‘Commodity prices will rise over next 10 years’

‘Commodity prices will rise over next 10 years’

Oak Brook, Illinois: The boom in commodity prices, in which oil tripled and copper doubled in the past five years, probably will last another decade as economic growth in China and India continues at record pace, said Nariman Behravesh, chief economist at Global Insight Inc. a US-based financial and political consultancy firm.

China and India can sustain economic growth of 8-10% annually for at least the next 10 years, spurring demand for energy, metals, food and construction materials, Behravesh told natural gas traders on Tuesday.

Commodity prices have climbed since 2002 as economic growth in Asia outpaced expansions in mines, farms, oil fields and steel mills in North America, West Asia and Africa.

Any slump during the next several years will be temporary, Behravesh added.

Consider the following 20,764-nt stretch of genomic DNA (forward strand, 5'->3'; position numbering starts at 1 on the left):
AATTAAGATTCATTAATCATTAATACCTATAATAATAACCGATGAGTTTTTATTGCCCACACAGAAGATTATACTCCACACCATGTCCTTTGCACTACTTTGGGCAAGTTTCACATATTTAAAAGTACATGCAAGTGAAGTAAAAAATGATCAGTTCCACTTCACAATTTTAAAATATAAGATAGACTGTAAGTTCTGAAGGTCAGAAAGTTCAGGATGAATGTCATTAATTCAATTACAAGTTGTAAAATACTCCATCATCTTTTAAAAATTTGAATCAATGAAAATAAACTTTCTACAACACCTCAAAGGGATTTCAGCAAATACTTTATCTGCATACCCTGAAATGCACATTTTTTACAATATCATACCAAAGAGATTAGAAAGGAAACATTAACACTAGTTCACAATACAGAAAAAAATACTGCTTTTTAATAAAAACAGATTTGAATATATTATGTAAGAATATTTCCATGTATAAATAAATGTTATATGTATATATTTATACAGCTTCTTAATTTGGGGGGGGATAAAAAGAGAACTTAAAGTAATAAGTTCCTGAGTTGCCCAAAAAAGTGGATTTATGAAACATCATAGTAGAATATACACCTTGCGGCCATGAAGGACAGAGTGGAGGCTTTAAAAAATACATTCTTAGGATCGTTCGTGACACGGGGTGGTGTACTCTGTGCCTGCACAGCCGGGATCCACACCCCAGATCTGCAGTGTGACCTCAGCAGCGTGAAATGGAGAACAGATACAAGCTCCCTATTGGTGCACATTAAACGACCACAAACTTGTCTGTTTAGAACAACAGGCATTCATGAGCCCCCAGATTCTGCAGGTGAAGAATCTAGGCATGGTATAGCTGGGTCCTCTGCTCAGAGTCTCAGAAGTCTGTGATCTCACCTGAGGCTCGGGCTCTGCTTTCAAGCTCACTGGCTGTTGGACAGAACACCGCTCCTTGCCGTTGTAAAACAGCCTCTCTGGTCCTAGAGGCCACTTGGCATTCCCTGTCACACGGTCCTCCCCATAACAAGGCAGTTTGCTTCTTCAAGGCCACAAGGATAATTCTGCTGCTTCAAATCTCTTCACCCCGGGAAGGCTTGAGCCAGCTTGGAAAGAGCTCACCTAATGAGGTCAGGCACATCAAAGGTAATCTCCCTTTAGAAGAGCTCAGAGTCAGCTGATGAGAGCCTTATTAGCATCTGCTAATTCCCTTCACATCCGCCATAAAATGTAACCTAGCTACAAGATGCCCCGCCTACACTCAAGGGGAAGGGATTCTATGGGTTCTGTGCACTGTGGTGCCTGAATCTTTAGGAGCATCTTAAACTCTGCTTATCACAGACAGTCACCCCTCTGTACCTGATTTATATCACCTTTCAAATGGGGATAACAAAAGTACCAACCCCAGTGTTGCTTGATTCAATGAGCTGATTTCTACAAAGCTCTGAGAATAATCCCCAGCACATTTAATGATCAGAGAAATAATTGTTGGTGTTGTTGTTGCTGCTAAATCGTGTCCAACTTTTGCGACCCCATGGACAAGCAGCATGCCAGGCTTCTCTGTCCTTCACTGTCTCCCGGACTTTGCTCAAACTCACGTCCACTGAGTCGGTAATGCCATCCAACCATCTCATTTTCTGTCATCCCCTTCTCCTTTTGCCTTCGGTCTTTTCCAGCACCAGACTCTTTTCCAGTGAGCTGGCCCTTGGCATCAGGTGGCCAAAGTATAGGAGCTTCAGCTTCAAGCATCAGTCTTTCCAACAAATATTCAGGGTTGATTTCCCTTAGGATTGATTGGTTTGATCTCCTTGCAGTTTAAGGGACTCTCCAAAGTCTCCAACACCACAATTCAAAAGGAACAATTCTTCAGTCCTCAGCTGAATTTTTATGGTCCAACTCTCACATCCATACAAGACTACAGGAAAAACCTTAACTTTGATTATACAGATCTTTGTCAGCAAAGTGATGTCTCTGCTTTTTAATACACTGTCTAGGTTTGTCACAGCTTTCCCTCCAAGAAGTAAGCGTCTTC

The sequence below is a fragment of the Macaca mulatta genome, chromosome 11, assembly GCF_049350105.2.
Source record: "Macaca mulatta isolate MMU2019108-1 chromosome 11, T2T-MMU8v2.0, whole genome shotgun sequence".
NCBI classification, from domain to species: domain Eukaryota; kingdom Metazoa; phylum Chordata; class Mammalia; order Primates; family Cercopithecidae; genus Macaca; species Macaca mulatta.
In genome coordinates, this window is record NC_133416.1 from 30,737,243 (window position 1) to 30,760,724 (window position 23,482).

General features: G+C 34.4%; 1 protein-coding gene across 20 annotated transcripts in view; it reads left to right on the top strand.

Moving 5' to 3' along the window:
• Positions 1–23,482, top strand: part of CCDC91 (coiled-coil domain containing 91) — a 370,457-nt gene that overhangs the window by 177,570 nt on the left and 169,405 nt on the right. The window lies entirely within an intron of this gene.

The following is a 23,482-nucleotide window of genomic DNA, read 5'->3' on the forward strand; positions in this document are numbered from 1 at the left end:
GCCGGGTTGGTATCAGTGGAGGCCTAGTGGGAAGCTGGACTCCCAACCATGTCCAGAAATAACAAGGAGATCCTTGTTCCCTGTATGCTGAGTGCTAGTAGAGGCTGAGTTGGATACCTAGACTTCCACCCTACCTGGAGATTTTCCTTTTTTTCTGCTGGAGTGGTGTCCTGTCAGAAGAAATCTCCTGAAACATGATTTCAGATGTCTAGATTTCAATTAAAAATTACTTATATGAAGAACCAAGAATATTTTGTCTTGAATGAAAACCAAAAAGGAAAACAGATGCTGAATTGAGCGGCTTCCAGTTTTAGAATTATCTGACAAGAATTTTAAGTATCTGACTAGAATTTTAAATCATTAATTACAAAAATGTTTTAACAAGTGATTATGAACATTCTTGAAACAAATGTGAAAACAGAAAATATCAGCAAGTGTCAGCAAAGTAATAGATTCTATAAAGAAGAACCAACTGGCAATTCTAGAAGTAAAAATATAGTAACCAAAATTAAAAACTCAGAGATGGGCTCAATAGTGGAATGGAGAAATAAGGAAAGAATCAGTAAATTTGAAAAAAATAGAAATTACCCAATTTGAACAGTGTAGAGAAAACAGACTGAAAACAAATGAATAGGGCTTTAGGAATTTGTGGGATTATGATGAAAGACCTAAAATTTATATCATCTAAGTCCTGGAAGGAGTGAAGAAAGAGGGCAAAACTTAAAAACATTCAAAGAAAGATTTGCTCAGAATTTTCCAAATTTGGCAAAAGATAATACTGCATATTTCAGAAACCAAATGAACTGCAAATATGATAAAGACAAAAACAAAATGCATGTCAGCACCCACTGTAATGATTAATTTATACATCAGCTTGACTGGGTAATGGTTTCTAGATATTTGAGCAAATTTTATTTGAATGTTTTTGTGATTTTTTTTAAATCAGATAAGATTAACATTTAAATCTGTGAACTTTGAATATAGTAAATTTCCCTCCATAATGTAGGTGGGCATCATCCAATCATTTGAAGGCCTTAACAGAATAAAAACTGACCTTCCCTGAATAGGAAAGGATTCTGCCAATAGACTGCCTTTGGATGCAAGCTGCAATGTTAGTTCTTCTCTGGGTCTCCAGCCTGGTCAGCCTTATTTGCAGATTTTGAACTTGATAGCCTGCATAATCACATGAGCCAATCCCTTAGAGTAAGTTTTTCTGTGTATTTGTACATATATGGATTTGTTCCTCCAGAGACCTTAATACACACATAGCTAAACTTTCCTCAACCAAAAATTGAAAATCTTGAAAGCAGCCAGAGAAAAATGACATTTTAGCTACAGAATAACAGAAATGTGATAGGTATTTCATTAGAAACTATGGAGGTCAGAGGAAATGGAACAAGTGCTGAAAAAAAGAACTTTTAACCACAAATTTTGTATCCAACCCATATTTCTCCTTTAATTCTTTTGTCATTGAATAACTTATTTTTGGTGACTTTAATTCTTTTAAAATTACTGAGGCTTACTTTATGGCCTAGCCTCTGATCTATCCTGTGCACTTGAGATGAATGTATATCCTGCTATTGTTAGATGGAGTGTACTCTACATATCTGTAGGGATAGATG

“We’re looking at a demand boom that could go on for some time," he said during a presentation at the LDC Forum, a conference on natural gas conference, in Oak Brook, a Chicago suburb in Illinois. “This high-price period is going to stay with us for another five or 10 years."

Higher energy prices during the next decade probably won’t impede economic growth in the US—the world’s biggest market, because of efficiency measures instituted after the oil crises of the 1970s and 1980s, Behravesh said.

US households spend 3-4% of after-tax income on energy—down from 8% in 1980, he said. “Energy markets are less important to the economy than they were 20 or 30 years ago," Behravesh added.

He estimated it will take another 5-10 years for high prices to spur enough new oil, metals and crop production to outpace demand and put a dent on prices.

“After that, enough supply will come online that prices will come down," he said. “They won’t collapse but they’ll come down."

Lead has been the best performing commodity, rising in price by six times in the past five years, according to the Rogers International Commodity Index, a composite, US dollar-based, total return index. Copper was second, followed by nickel.